03.06.2012 01:23 PM
Consumers show preference for LED-backlit TVs, says IHS iSuppli

For the first time, more TV buyers in the United States are choosing to purchase televisions with LED backlighting rather than the older cold cathode fluorescent lamp (CCFL) technology, according to an IHS iSuppli U.S. TV Consumer Preference Analysis report.

Those consumers who decided from the onset of the purchasing process that they would buy an LED-backlit LCD TV jumped to 54 percent in the fourth quarter of 2011, a big increase from 22 percent in the third quarter. The gains made by LED were at the expense of sets featuring CCFL technology — the slightly bulkier predecessor of the LED. This time, however, the share of CCFL-backlit LCD TVs plunged to 25 percent, down from the previous 56 percent.

Of those consumers who had made up their minds to buy an LED TV set, 54 percent actually then went on to purchase the TV. Eighty-one percent of those who had initially expressed preferences to buy a CCFL model ended up buying the LED rival.

LED and CCFL are the two technologies for backlighting LCD televisions, with CCFL being the older light source. However, LED requires less energy than CCFL, lasts longer and is more environmentally friendly because it does not contain mercury, lead and other chemicals. LED backlighting also produces brighter whites and a wider contrast range.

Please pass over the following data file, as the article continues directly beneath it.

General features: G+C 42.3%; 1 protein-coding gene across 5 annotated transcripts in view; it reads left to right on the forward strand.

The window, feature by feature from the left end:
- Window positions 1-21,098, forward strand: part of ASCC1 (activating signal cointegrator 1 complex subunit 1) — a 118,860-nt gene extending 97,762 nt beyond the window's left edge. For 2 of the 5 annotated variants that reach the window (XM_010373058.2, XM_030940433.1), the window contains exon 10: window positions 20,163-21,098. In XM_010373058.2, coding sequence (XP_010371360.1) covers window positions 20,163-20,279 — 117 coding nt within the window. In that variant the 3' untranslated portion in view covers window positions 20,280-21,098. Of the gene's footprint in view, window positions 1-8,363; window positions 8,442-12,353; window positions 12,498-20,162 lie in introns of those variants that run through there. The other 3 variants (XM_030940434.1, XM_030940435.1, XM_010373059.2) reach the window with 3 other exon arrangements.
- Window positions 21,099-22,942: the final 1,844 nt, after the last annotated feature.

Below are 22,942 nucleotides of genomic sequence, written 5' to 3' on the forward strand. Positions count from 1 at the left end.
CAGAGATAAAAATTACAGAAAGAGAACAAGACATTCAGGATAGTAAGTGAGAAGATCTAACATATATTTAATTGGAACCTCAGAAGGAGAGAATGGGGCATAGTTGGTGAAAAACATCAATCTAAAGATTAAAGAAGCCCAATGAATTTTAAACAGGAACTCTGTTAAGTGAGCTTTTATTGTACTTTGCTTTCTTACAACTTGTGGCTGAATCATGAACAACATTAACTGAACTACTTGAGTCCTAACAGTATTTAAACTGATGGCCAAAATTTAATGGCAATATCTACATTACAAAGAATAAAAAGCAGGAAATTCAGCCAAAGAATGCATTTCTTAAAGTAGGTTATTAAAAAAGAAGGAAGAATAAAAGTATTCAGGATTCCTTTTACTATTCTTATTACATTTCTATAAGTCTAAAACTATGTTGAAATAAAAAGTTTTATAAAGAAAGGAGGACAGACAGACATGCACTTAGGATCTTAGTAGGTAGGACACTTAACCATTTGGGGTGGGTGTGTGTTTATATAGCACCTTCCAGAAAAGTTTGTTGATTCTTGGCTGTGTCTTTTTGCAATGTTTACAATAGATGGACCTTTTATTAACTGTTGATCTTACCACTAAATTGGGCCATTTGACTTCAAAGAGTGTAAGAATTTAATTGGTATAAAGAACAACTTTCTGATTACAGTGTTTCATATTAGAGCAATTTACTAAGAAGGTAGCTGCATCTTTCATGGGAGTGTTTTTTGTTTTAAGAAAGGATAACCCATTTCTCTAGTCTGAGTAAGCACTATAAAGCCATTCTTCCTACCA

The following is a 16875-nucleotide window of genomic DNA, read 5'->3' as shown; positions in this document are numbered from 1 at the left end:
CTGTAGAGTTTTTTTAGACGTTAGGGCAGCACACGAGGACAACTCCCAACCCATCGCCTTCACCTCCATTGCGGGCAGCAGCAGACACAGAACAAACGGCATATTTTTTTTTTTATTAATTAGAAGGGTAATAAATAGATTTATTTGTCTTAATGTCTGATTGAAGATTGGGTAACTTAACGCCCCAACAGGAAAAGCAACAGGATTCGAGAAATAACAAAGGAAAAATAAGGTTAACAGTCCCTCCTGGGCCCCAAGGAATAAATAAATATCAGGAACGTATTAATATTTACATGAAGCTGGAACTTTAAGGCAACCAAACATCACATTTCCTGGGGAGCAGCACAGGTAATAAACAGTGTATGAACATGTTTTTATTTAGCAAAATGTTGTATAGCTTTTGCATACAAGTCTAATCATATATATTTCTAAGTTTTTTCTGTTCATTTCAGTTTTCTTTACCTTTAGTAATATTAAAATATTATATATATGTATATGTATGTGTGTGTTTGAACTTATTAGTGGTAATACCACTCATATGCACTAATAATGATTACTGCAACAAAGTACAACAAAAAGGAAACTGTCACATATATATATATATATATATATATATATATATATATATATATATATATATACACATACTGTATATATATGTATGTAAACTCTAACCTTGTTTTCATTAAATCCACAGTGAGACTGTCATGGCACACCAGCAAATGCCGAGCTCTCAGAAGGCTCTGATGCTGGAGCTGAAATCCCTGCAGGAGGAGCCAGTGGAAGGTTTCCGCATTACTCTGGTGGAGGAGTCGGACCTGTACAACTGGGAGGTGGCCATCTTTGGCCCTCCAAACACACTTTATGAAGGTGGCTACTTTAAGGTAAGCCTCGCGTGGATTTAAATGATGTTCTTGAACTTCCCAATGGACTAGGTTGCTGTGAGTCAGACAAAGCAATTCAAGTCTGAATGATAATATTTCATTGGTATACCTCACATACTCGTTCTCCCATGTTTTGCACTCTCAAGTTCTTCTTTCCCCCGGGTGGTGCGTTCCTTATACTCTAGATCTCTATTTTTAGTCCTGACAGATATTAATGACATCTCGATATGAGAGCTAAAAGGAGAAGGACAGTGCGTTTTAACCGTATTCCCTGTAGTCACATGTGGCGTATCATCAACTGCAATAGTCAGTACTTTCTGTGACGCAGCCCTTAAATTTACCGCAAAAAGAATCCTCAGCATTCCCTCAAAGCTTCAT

"American TV buyers are becoming more technologically savvy," said Lisa Hatamiya, TV research analyst for IHS. "For years, LCD had dominated the TV space, but buyers for a long time did not perceive the advantages of LED backlighting, even after widely publicized reports came out touting the advantages of the new technology. All that is quickly changing, however, especially as LED-backlit prices decline and as retail channels swing perceptibly toward highlighting the new models in their showrooms."

A 42in 1080p, 120Hz LED in the fourth quarter of 2011 commanded an average price of $862, compared to $755 for a CCFL LCD TV with the same specifications. Only a year ago, the disparity was much greater, at $1049 for LED vs. $800 for LCD.

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